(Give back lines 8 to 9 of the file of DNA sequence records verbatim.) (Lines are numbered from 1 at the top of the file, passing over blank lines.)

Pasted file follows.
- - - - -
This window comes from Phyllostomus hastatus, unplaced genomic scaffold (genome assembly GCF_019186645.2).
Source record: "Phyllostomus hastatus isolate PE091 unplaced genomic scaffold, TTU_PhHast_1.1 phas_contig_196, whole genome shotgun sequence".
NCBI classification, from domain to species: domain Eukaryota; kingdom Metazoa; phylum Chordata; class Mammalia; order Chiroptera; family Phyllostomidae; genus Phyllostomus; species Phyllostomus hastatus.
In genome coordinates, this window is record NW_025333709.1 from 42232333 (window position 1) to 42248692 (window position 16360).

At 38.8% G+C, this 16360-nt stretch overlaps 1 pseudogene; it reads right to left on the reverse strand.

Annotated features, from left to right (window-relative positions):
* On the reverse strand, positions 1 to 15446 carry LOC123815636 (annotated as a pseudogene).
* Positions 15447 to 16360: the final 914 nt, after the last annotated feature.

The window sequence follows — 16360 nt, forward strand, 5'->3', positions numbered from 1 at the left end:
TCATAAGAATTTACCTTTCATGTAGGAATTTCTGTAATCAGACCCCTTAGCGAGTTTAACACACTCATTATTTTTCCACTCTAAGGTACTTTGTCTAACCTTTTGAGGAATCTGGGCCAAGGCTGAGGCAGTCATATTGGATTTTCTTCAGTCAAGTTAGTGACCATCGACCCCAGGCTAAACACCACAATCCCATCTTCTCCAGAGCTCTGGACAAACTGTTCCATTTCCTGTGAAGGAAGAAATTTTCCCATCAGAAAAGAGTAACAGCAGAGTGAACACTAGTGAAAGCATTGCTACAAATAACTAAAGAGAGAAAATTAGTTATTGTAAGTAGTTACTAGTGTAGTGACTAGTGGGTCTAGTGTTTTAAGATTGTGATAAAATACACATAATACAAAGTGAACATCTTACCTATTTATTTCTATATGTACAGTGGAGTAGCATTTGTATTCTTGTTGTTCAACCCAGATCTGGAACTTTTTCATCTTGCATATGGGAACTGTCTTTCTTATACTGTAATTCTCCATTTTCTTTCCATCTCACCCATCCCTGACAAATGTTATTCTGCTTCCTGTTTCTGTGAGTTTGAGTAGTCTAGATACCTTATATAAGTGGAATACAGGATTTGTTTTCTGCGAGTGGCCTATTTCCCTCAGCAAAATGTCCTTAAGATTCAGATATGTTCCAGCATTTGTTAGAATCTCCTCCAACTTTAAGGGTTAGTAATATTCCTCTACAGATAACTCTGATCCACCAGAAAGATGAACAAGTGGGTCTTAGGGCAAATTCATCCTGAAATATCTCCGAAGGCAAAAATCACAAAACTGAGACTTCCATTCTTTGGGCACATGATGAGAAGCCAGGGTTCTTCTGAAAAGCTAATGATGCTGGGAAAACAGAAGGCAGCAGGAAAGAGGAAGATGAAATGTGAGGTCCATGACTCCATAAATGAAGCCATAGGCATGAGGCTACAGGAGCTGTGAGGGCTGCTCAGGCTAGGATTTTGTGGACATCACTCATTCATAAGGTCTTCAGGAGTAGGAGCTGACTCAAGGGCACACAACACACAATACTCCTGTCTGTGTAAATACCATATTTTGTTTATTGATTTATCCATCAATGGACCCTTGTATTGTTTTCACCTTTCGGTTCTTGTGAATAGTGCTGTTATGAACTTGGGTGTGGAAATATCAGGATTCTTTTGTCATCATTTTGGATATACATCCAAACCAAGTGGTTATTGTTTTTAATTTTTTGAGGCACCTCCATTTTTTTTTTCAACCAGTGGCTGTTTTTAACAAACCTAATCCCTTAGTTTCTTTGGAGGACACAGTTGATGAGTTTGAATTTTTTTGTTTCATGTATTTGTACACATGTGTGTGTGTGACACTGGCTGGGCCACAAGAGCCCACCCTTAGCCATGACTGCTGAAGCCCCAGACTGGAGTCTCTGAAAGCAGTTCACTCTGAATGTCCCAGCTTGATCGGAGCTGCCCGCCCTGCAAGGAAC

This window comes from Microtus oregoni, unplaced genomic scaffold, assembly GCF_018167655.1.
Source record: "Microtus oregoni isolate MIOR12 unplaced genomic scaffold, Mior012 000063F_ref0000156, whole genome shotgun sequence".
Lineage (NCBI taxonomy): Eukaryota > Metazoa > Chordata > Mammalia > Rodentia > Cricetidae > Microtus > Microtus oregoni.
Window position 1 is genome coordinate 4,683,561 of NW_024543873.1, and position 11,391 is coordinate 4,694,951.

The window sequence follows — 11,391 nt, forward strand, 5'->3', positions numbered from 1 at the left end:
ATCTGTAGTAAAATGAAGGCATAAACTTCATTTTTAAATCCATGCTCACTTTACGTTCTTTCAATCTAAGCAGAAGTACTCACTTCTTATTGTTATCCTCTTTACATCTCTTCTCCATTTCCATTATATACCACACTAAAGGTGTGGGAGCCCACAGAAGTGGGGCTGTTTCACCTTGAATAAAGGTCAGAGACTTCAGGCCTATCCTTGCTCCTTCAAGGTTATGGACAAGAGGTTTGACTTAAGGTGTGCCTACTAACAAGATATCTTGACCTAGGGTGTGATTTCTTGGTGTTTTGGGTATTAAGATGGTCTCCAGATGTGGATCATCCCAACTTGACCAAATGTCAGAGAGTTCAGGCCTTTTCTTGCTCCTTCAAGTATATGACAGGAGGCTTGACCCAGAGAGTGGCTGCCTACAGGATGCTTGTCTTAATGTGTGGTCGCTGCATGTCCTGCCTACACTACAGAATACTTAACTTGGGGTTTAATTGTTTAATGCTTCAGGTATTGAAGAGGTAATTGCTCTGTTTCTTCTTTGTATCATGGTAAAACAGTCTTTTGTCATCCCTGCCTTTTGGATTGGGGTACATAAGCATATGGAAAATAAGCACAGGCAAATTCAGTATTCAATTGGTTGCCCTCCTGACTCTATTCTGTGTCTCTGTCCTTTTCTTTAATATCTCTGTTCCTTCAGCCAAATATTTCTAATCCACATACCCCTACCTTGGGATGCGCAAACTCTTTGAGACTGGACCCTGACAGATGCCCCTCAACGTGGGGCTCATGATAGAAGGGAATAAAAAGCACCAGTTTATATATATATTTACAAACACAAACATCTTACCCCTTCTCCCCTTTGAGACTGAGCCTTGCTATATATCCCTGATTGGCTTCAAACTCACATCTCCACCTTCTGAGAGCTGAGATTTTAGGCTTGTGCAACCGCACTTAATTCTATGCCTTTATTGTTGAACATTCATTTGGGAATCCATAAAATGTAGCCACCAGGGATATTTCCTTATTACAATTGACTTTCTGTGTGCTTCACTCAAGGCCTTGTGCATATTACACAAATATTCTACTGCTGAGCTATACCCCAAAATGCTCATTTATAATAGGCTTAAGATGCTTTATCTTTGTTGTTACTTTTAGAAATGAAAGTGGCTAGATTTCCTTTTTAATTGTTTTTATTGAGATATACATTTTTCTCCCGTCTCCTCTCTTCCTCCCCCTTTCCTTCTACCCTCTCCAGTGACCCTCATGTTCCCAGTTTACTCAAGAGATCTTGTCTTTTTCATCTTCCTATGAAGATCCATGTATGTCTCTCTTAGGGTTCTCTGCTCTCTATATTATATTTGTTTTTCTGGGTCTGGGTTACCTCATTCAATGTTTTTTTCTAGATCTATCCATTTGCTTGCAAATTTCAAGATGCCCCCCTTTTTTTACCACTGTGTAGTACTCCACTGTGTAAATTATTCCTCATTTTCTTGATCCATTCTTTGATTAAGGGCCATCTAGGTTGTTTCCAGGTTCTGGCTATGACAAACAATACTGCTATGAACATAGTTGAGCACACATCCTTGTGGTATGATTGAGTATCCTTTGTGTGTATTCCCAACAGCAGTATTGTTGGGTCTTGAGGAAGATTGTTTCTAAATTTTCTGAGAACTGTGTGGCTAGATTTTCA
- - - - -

* Positions 15447 to 16360: the final 914 nt, after the last annotated feature.

The window sequence follows — 16360 nt, forward strand, 5'->3', positions numbered from 1 at the left end: